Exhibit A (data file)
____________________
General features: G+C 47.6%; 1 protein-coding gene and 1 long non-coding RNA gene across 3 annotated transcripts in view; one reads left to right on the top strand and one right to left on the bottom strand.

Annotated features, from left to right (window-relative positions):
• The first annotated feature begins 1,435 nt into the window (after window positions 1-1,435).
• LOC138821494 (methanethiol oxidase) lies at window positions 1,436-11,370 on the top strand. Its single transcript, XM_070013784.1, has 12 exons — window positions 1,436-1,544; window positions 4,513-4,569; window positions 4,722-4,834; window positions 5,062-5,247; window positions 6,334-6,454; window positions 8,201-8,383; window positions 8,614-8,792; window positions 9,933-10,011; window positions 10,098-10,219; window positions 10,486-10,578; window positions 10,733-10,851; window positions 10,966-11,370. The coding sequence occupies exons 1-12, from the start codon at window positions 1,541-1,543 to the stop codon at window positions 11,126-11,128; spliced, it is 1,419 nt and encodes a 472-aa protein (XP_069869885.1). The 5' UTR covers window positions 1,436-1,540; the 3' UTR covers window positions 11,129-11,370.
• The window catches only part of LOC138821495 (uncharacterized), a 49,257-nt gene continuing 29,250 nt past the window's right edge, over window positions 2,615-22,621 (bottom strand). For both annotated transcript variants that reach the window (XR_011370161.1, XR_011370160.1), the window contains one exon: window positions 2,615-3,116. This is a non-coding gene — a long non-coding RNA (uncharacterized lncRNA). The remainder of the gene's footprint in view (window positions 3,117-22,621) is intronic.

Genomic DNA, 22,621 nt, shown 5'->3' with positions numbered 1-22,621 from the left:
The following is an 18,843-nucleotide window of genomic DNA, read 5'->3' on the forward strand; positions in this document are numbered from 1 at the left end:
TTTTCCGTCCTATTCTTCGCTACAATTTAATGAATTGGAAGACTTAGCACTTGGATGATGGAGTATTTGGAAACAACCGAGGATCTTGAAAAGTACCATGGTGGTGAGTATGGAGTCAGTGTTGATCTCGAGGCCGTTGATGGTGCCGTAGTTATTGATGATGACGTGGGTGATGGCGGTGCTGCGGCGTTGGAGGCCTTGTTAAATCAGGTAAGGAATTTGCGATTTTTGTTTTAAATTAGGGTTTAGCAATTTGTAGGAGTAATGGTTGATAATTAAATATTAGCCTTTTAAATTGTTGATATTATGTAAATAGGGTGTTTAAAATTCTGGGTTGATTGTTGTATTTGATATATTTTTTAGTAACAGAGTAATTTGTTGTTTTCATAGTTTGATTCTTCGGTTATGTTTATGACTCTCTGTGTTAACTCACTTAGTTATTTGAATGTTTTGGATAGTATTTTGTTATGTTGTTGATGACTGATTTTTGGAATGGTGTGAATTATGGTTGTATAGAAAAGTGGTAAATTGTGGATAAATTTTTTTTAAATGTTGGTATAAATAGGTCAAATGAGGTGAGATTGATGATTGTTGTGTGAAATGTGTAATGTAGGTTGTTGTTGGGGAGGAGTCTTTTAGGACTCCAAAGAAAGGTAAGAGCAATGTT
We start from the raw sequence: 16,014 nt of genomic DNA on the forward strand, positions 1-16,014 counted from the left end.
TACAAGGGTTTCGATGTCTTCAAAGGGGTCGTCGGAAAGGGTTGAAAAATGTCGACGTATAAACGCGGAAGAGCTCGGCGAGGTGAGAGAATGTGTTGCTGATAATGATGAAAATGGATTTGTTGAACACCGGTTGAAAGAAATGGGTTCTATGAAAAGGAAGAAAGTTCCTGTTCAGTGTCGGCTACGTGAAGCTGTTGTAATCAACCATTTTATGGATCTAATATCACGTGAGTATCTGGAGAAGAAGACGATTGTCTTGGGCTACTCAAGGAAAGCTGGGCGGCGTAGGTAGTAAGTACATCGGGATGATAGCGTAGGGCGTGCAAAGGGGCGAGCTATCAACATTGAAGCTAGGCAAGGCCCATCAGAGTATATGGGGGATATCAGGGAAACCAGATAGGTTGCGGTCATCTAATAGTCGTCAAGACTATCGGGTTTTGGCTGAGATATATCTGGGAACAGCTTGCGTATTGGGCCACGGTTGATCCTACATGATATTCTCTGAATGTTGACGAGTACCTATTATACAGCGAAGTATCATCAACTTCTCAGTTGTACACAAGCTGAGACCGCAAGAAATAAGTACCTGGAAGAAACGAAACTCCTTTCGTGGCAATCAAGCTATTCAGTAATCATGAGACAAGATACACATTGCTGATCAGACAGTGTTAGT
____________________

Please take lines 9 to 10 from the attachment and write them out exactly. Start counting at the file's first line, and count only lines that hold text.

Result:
We start from the raw sequence: 16,014 nt of genomic DNA on the forward strand, positions 1-16,014 counted from the left end.
TACAAGGGTTTCGATGTCTTCAAAGGGGTCGTCGGAAAGGGTTGAAAAATGTCGACGTATAAACGCGGAAGAGCTCGGCGAGGTGAGAGAATGTGTTGCTGATAATGATGAAAATGGATTTGTTGAACACCGGTTGAAAGAAATGGGTTCTATGAAAAGGAAGAAAGTTCCTGTTCAGTGTCGGCTACGTGAAGCTGTTGTAATCAACCATTTTATGGATCTAATATCACGTGAGTATCTGGAGAAGAAGACGATTGTCTTGGGCTACTCAAGGAAAGCTGGGCGGCGTAGGTAGTAAGTACATCGGGATGATAGCGTAGGGCGTGCAAAGGGGCGAGCTATCAACATTGAAGCTAGGCAAGGCCCATCAGAGTATATGGGGGATATCAGGGAAACCAGATAGGTTGCGGTCATCTAATAGTCGTCAAGACTATCGGGTTTTGGCTGAGATATATCTGGGAACAGCTTGCGTATTGGGCCACGGTTGATCCTACATGATATTCTCTGAATGTTGACGAGTACCTATTATACAGCGAAGTATCATCAACTTCTCAGTTGTACACAAGCTGAGACCGCAAGAAATAAGTACCTGGAAGAAACGAAACTCCTTTCGTGGCAATCAAGCTATTCAGTAATCATGAGACAAGATACACATTGCTGATCAGACAGTGTTAGT